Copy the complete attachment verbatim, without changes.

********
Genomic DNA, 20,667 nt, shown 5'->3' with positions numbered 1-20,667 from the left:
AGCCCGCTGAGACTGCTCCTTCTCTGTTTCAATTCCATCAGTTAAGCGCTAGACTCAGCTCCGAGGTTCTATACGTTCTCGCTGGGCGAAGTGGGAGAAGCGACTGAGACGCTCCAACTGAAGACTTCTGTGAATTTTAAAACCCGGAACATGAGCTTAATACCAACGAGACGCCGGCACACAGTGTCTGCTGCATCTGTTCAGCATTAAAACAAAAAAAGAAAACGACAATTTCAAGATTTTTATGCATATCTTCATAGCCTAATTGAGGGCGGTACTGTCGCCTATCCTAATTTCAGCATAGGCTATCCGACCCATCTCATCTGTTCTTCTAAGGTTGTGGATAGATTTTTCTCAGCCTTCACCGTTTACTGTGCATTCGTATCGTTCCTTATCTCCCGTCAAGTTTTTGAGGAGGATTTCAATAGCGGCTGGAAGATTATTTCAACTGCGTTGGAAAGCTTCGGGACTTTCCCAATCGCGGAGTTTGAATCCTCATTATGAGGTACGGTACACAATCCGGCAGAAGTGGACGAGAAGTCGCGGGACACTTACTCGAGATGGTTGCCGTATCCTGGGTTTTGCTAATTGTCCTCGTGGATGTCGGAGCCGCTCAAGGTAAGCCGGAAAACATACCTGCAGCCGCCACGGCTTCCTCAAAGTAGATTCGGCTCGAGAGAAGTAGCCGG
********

Genomic DNA, 20,667 nt, shown 5'->3' with positions numbered 1-20,667 from the left:
AGCCCGCTGAGACTGCTCCTTCTCTGTTTCAATTCCATCAGTTAAGCGCTAGACTCAGCTCCGAGGTTCTATACGTTCTCGCTGGGCGAAGTGGGAGAAGCGACTGAGACGCTCCAACTGAAGACTTCTGTGAATTTTAAAACCCGGAACATGAGCTTAATACCAACGAGACGCCGGCACACAGTGTCTGCTGCATCTGTTCAGCATTAAAACAAAAAAAGAAAACGACAATTTCAAGATTTTTATGCATATCTTCATAGCCTAATTGAGGGCGGTACTGTCGCCTATCCTAATTTCAGCATAGGCTATCCGACCCATCTCATCTGTTCTTCTAAGGTTGTGGATAGATTTTTCTCAGCCTTCACCGTTTACTGTGCATTCGTATCGTTCCTTATCTCCCGTCAAGTTTTTGAGGAGGATTTCAATAGCGGCTGGAAGATTATTTCAACTGCGTTGGAAAGCTTCGGGACTTTCCCAATCGCGGAGTTTGAATCCTCATTATGAGGTACGGTACACAATCCGGCAGAAGTGGACGAGAAGTCGCGGGACACTTACTCGAGATGGTTGCCGTATCCTGGGTTTTGCTAATTGTCCTCGTGGATGTCGGAGCCGCTCAAGGTAAGCCGGAAAACATACCTGCAGCCGCCACGGCTTCCTCAAAGTAGATTCGGCTCGAGAGAAGTAGCCGG